T♠T♥ vs a Check-Raise, what do you do here?
DECISION POINT: In a Cash Game, it folds to the Hijack who raises. The Cutoff folds and you reraise from the Button with T♠T♥. The Small Blind folds, the Big Blind calls, and the Hijack calls. The Flop comes 9♥8♦4♠. The Big Blind and Hijack check, and you bet. The Big Blind check-raises. The Hijack folds. Action is on you, what do you do here?
PRO ANSWER: You reraise preflop with pocket tens against a Middle Position raise. The player in the Big Blind cold-calls and the Middle Position player calls as well. The player in the Big Blind check-raises your continuation bet on the flop. We have to decide between folding, calling, or reraising.
In this 6-handed cash game, we reraised on the button with TT after the initial raise from the Hijack seat. The Big Blind cold-called our reraise and the Hijack called as well. After continuation betting on a nine high board, the Big Blind chooses to make a small check-raise.
Given the remaining stack sizes, we will likely get stacks all-in on the turn if we choose to call. We are essentially deciding between taking this hand to an all-in showdown or folding now.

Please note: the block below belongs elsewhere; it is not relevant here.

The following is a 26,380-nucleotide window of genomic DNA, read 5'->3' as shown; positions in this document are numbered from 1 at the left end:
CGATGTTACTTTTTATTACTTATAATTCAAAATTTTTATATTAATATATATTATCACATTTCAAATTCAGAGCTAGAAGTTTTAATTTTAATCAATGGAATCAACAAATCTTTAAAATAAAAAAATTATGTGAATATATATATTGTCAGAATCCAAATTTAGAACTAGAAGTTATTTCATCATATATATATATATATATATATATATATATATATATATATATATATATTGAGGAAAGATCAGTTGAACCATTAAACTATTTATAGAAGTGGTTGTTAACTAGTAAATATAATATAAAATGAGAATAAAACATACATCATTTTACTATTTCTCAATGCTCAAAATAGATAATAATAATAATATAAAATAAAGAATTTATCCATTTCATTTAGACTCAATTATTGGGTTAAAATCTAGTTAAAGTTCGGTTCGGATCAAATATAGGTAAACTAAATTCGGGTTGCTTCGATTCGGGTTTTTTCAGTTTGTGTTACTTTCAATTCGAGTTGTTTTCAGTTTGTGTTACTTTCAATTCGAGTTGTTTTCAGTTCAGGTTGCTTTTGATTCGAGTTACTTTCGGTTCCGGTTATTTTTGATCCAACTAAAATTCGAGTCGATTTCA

Our opponent chose to cold-call a preflop 3-bet from the Big Blind. This typically indicates a narrow hand range consisting of hands such as big pairs or big broadway cards. A range of TT+, AQ+ would be a reasonable estimate.
On the flop, this check-raise represents an even narrower hand range, often sets and JJ+. Our TT is way behind this range and we should fold as a default play in this situation.
Without any solid historical opponent information to change these ranges, continuing in this hand will not be profitable.
We would need information that our opponent both cold-calls preflop 3-bets with wide hand ranges AND chooses to check-raise flops with wide hand ranges in order to continue with our TT here.
Opponents that do both of these things are rare, so folding is the correct play.
What would you do here?
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